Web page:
I recently attended the American Academy of Cosmetic Dentistry (AACD) convention in Hawaii. At the conclusion of a lecture, a young dentist asked me what other courses I would recommend. During our conversation, the topic of occlusion came up. She immediately stated that she follows the CR/CO (centric relation/centric occlusion) philosophy. But she also said she does not know the concepts of neuromuscular dentistry or have a deep level of understanding of CR/CO, thanks to her limited dental school training in these subjects.
One the most heated debates in dentistry today is neuromuscular dentistry versus CR/CO. I am not sure why healthcare professionals are slow to adopt new discoveries that are backed by scientific research. How can anyone refute that measuring muscle activity using electromyography (EMG) does not aid in establishing the proper jaw position? The belief that the tempromandibular joint should be compressed to its most superior and posterior position is archaic thinking. It reminds me of the story of the doctor who discovered that ulcers were caused by bacteria. He was ridiculed by all the prominent gastrointestinal experts. But eventually they had to look at the facts and adopt this new treatment and diagnosis modality.
My beef is at a more fundamental level: Occlusal disease goes undiagnosed because dentists do not know what they do not know. Knowledge of occlusion is the foundation for implantology, periodontology, orthodontics, restorative, and prosthodontics, but is the least studied discipline by dentists. Even if you just patch a tooth, having the knowledge of occlusion will help you.
The all-ceramic materials such as Empress are more sensitive to occlusal forces and will fracture if the occlusion is not accurate. Fracture is usually a reflection of the dentist not knowing how to adjust the occlusion, not the material. The advanced learning institutes all have occlusion as a major component of the curriculum as it is essential to the success of the restorations and the overall health of the patients.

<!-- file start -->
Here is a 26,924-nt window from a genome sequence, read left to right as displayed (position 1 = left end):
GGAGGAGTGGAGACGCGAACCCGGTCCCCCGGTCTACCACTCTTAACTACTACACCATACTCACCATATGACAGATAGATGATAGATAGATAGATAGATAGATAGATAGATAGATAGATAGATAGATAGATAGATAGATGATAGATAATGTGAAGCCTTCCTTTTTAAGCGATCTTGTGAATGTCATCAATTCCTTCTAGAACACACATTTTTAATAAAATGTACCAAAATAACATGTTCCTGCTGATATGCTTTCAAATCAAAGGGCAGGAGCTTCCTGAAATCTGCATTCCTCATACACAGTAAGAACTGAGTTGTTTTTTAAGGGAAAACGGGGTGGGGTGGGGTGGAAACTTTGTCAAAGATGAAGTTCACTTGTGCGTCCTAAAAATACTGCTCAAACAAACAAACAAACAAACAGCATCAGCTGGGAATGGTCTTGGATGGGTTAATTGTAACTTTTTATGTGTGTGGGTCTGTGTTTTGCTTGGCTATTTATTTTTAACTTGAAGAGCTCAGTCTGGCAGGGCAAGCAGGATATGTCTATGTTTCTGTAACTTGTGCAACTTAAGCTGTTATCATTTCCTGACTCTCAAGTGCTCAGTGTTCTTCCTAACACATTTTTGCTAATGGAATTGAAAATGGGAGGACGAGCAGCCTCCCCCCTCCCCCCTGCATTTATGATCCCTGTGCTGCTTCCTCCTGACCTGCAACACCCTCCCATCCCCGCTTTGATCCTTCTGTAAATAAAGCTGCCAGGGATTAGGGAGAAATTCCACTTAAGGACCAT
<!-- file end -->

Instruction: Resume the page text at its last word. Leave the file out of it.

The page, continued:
One positive aspect of my discussion with the young dentist at the AACD meeting was that she realizes the importance of taking quality continuing education courses. However, it also highlights that dental school teaches the bare minimum of the basics, just enough to practice simple dentistry.
While this is understandable, it underscores our responsibility as dentists to learn at an advanced level about the procedures we do. I have found my most comprehensive learning occurs at one of the many advanced learning institutes throughout the U.S., such as the Las Vegas Institute for Advanced Dental Studies, the Misch Center for Implant Reconstructive Dentistry, or the Scottsdale Center for Dentistry.
Every new procedure and material we use has a learning curve. When we do not have the proper training, it makes the learning curve more difficult, and we often abandon it too hastily, stating, "It does not work." The patient suffers the consequences when we are not completely sure of what we are using or doing.
Dentistry is changing at a rapid pace and requires dedication to stay abreast of all the new advances. I encourage lifelong learning in order to be a true mouth physician.
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